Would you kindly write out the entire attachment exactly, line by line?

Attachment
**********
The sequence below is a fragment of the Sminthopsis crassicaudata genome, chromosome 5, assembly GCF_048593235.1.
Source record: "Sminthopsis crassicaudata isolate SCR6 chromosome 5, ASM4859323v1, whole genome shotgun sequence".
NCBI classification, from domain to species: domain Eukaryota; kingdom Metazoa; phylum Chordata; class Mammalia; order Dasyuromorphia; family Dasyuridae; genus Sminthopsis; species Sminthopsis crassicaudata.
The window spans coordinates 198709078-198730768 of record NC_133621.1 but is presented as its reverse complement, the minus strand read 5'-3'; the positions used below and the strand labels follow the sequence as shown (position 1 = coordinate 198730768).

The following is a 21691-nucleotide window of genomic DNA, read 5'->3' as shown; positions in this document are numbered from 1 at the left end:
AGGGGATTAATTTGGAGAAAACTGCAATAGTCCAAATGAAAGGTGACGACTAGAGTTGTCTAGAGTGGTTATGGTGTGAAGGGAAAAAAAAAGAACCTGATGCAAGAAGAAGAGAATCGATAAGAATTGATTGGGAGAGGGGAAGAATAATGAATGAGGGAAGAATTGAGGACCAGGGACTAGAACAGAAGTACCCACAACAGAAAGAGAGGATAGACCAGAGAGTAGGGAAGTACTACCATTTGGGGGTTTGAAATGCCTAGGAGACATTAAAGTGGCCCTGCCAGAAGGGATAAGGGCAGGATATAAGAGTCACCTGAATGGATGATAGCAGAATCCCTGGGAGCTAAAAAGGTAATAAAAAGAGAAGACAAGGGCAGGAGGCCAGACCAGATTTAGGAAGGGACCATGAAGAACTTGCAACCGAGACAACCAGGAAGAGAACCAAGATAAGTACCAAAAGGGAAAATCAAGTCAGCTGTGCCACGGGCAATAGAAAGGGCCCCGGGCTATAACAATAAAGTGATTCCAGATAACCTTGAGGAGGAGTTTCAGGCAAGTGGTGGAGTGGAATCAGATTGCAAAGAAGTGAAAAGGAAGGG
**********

The sequence below is a fragment of the Sminthopsis crassicaudata genome, chromosome 5, assembly GCF_048593235.1.
Source record: "Sminthopsis crassicaudata isolate SCR6 chromosome 5, ASM4859323v1, whole genome shotgun sequence".
NCBI classification, from domain to species: domain Eukaryota; kingdom Metazoa; phylum Chordata; class Mammalia; order Dasyuromorphia; family Dasyuridae; genus Sminthopsis; species Sminthopsis crassicaudata.
The window spans coordinates 198709078-198730768 of record NC_133621.1 but is presented as its reverse complement, the minus strand read 5'-3'; the positions used below and the strand labels follow the sequence as shown (position 1 = coordinate 198730768).

The following is a 21691-nucleotide window of genomic DNA, read 5'->3' as shown; positions in this document are numbered from 1 at the left end:
AGGGGATTAATTTGGAGAAAACTGCAATAGTCCAAATGAAAGGTGACGACTAGAGTTGTCTAGAGTGGTTATGGTGTGAAGGGAAAAAAAAAGAACCTGATGCAAGAAGAAGAGAATCGATAAGAATTGATTGGGAGAGGGGAAGAATAATGAATGAGGGAAGAATTGAGGACCAGGGACTAGAACAGAAGTACCCACAACAGAAAGAGAGGATAGACCAGAGAGTAGGGAAGTACTACCATTTGGGGGTTTGAAATGCCTAGGAGACATTAAAGTGGCCCTGCCAGAAGGGATAAGGGCAGGATATAAGAGTCACCTGAATGGATGATAGCAGAATCCCTGGGAGCTAAAAAGGTAATAAAAAGAGAAGACAAGGGCAGGAGGCCAGACCAGATTTAGGAAGGGACCATGAAGAACTTGCAACCGAGACAACCAGGAAGAGAACCAAGATAAGTACCAAAAGGGAAAATCAAGTCAGCTGTGCCACGGGCAATAGAAAGGGCCCCGGGCTATAACAATAAAGTGATTCCAGATAACCTTGAGGAGGAGTTTCAGGCAAGTGGTGGAGTGGAATCAGATTGCAAAGAAGTGAAAAGGAAGGG